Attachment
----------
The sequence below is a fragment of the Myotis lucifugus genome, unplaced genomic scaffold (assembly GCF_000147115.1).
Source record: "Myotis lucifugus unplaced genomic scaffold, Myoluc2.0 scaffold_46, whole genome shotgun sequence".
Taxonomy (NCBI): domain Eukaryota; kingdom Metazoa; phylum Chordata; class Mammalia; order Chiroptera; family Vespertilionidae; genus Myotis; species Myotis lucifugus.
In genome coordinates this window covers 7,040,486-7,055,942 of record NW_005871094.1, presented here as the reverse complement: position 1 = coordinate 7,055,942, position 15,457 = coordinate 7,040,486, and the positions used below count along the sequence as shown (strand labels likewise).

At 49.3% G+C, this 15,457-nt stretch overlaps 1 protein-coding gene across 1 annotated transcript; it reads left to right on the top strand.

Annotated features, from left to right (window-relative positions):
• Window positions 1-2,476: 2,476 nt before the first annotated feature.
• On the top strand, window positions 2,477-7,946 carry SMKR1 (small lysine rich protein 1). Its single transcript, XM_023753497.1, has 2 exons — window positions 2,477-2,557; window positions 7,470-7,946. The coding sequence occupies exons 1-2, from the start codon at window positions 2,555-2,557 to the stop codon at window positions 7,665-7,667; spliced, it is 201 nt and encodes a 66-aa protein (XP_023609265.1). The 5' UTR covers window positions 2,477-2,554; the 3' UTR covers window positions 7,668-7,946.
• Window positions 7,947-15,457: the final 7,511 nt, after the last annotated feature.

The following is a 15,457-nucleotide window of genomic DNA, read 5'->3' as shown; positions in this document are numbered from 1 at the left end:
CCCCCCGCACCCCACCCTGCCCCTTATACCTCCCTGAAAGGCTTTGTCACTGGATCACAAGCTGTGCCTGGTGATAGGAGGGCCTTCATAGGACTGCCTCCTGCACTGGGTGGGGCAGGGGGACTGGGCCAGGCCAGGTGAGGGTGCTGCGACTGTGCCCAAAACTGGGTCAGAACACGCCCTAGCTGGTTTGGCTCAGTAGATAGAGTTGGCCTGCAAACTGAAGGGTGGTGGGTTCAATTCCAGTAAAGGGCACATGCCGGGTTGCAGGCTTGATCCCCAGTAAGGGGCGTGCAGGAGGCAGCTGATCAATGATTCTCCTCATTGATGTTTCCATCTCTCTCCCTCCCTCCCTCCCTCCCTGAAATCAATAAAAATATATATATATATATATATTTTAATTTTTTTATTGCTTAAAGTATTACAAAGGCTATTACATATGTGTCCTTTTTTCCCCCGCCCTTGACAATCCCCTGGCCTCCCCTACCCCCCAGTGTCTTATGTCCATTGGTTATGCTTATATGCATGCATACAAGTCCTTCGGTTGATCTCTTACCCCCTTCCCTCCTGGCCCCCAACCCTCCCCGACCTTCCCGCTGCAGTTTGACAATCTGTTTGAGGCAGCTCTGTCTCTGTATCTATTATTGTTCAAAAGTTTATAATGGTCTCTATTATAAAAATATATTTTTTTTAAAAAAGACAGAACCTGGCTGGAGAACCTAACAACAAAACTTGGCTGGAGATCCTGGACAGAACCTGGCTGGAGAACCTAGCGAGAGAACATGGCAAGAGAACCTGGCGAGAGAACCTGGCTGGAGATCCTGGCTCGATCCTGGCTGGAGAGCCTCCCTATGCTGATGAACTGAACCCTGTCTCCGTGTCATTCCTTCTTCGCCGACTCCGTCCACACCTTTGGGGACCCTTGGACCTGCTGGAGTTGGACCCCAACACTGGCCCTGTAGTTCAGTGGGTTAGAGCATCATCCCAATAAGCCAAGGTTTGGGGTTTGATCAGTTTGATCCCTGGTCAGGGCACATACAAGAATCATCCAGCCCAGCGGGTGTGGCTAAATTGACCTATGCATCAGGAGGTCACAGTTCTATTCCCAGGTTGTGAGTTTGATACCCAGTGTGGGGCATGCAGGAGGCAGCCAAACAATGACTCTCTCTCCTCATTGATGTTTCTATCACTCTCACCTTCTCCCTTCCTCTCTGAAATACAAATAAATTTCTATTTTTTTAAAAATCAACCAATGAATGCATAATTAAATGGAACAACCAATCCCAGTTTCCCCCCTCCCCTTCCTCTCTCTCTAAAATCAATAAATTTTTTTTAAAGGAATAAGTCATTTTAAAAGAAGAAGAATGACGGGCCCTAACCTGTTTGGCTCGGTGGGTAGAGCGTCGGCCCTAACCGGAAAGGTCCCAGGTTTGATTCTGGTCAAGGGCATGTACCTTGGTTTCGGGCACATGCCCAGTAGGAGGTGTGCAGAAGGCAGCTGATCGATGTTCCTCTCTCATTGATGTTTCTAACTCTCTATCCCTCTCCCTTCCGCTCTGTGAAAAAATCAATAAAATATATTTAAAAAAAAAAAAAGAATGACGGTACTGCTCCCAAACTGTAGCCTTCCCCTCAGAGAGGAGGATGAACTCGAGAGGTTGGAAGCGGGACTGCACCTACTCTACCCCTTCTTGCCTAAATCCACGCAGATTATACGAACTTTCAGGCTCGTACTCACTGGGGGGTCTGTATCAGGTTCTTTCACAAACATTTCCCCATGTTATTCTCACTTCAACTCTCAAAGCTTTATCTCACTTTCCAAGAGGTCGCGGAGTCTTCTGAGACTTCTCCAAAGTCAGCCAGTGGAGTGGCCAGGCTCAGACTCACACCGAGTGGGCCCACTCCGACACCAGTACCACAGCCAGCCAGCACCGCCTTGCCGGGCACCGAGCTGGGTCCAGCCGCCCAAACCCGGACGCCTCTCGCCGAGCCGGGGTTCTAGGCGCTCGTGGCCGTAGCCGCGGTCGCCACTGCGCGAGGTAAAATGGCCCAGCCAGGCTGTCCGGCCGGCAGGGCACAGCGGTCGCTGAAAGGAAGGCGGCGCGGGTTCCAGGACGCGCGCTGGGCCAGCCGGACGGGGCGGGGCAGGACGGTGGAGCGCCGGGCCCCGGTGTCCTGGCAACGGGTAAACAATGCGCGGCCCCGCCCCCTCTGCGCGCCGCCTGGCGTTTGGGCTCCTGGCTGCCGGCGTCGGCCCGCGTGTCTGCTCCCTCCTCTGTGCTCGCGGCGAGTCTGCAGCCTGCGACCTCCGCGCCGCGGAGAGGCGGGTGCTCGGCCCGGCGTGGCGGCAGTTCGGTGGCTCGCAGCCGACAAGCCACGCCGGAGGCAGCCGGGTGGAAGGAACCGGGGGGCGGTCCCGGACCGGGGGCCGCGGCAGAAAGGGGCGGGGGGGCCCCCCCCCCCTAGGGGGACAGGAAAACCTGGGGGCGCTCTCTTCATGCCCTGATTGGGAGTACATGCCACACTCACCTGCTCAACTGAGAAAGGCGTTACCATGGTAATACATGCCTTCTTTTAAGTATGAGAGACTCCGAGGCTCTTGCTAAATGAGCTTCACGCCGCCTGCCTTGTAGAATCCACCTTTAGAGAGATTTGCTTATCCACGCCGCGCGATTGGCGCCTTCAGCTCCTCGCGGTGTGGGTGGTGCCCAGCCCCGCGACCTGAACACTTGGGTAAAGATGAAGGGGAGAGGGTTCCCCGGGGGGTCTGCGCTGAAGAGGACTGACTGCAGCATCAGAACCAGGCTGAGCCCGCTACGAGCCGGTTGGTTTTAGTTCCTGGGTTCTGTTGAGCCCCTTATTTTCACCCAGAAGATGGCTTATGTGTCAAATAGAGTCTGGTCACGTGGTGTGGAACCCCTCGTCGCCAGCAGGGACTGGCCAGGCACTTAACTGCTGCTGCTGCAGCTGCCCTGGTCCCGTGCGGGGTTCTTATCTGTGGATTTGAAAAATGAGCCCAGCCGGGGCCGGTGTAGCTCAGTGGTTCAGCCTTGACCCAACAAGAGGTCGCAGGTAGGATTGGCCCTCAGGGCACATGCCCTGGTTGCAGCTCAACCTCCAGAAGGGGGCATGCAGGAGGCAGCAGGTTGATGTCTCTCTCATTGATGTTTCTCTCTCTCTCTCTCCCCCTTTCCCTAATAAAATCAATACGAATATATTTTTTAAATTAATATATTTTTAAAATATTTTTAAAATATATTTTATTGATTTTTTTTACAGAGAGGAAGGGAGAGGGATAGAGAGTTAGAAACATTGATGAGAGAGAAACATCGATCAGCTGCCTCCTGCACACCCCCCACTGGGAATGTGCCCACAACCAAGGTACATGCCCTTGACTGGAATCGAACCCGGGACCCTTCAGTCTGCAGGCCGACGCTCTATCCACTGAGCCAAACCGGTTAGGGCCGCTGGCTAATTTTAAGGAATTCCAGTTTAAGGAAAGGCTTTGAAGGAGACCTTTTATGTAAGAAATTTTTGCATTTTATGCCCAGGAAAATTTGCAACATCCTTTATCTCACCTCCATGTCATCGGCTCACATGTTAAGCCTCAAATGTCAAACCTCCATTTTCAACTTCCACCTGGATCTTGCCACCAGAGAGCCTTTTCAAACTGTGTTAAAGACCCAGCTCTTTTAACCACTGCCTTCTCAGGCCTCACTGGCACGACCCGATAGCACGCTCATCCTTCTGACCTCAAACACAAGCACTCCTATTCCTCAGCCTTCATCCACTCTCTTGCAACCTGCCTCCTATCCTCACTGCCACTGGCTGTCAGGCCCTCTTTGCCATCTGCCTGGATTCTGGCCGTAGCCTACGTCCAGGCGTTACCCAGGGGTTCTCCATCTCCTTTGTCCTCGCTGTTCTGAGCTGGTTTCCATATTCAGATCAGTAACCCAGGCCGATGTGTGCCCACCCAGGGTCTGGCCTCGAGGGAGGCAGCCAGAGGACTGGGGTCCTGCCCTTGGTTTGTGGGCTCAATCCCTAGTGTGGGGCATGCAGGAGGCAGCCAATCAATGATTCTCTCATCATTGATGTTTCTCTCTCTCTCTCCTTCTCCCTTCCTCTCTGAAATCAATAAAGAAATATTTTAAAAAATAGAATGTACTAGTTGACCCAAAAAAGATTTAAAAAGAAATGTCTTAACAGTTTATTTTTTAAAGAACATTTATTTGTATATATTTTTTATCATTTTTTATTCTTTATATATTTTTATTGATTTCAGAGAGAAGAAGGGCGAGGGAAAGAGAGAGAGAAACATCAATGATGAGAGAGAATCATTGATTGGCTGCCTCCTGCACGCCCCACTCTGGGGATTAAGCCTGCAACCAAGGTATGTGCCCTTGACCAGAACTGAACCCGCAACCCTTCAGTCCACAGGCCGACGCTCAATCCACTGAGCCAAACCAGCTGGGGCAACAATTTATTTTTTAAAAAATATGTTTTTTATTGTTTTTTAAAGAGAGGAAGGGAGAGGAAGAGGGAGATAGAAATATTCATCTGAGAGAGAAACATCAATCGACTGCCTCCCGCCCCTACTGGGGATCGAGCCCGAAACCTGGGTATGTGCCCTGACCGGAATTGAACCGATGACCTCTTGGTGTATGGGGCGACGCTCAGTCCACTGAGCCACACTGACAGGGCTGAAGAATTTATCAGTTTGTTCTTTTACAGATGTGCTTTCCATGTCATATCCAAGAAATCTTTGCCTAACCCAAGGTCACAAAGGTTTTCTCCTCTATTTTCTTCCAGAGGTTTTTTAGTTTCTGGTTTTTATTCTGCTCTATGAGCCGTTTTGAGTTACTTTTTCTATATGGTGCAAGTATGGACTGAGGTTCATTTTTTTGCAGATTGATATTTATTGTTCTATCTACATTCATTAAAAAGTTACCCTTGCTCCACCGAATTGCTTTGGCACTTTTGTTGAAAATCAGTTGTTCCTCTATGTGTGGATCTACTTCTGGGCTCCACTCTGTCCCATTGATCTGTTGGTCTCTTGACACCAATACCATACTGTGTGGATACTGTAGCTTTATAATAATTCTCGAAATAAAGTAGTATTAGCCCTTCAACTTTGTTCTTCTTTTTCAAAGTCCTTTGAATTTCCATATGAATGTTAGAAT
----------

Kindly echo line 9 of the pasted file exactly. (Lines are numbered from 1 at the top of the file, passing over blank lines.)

• Window positions 7,947-15,457: the final 7,511 nt, after the last annotated feature.